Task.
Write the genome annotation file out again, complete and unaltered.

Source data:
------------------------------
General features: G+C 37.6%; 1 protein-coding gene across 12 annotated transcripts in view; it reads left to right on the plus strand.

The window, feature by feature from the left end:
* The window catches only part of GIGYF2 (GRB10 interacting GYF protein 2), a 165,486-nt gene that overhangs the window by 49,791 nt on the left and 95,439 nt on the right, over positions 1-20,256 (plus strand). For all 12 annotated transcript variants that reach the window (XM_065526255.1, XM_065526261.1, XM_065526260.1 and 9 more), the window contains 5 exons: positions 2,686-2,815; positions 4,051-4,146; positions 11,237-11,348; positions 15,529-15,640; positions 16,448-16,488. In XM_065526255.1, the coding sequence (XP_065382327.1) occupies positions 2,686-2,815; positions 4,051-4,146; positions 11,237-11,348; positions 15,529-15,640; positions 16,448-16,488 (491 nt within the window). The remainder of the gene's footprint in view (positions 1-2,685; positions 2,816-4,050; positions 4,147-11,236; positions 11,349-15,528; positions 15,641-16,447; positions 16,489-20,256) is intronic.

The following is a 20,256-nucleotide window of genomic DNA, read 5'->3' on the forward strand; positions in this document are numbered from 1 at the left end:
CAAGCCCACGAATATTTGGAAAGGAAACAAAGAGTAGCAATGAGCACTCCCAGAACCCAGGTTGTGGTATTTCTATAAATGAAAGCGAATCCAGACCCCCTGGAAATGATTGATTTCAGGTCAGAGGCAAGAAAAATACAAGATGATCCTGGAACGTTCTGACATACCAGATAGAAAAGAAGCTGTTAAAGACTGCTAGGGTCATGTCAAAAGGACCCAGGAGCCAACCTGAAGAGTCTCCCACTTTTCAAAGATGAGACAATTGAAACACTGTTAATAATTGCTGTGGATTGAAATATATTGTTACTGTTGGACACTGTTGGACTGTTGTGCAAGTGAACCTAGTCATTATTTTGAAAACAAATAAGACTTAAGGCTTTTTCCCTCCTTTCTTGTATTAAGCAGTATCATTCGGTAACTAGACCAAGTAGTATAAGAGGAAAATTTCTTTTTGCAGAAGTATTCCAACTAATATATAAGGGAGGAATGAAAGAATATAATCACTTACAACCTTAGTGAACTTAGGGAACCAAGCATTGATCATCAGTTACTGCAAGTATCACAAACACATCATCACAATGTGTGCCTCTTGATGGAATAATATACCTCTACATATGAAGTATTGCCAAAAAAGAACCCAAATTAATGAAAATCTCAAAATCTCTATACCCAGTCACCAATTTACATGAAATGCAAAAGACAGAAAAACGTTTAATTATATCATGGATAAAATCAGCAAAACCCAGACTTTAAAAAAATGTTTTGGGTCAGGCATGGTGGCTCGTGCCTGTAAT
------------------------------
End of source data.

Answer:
General features: G+C 37.6%; 1 protein-coding gene across 12 annotated transcripts in view; it reads left to right on the plus strand.

The window, feature by feature from the left end:
* The window catches only part of GIGYF2 (GRB10 interacting GYF protein 2), a 165,486-nt gene that overhangs the window by 49,791 nt on the left and 95,439 nt on the right, over positions 1-20,256 (plus strand). For all 12 annotated transcript variants that reach the window (XM_065526255.1, XM_065526261.1, XM_065526260.1 and 9 more), the window contains 5 exons: positions 2,686-2,815; positions 4,051-4,146; positions 11,237-11,348; positions 15,529-15,640; positions 16,448-16,488. In XM_065526255.1, the coding sequence (XP_065382327.1) occupies positions 2,686-2,815; positions 4,051-4,146; positions 11,237-11,348; positions 15,529-15,640; positions 16,448-16,488 (491 nt within the window). The remainder of the gene's footprint in view (positions 1-2,685; positions 2,816-4,050; positions 4,147-11,236; positions 11,349-15,528; positions 15,641-16,447; positions 16,489-20,256) is intronic.

The following is a 20,256-nucleotide window of genomic DNA, read 5'->3' on the forward strand; positions in this document are numbered from 1 at the left end:
CAAGCCCACGAATATTTGGAAAGGAAACAAAGAGTAGCAATGAGCACTCCCAGAACCCAGGTTGTGGTATTTCTATAAATGAAAGCGAATCCAGACCCCCTGGAAATGATTGATTTCAGGTCAGAGGCAAGAAAAATACAAGATGATCCTGGAACGTTCTGACATACCAGATAGAAAAGAAGCTGTTAAAGACTGCTAGGGTCATGTCAAAAGGACCCAGGAGCCAACCTGAAGAGTCTCCCACTTTTCAAAGATGAGACAATTGAAACACTGTTAATAATTGCTGTGGATTGAAATATATTGTTACTGTTGGACACTGTTGGACTGTTGTGCAAGTGAACCTAGTCATTATTTTGAAAACAAATAAGACTTAAGGCTTTTTCCCTCCTTTCTTGTATTAAGCAGTATCATTCGGTAACTAGACCAAGTAGTATAAGAGGAAAATTTCTTTTTGCAGAAGTATTCCAACTAATATATAAGGGAGGAATGAAAGAATATAATCACTTACAACCTTAGTGAACTTAGGGAACCAAGCATTGATCATCAGTTACTGCAAGTATCACAAACACATCATCACAATGTGTGCCTCTTGATGGAATAATATACCTCTACATATGAAGTATTGCCAAAAAAGAACCCAAATTAATGAAAATCTCAAAATCTCTATACCCAGTCACCAATTTACATGAAATGCAAAAGACAGAAAAACGTTTAATTATATCATGGATAAAATCAGCAAAACCCAGACTTTAAAAAAATGTTTTGGGTCAGGCATGGTGGCTCGTGCCTGTAAT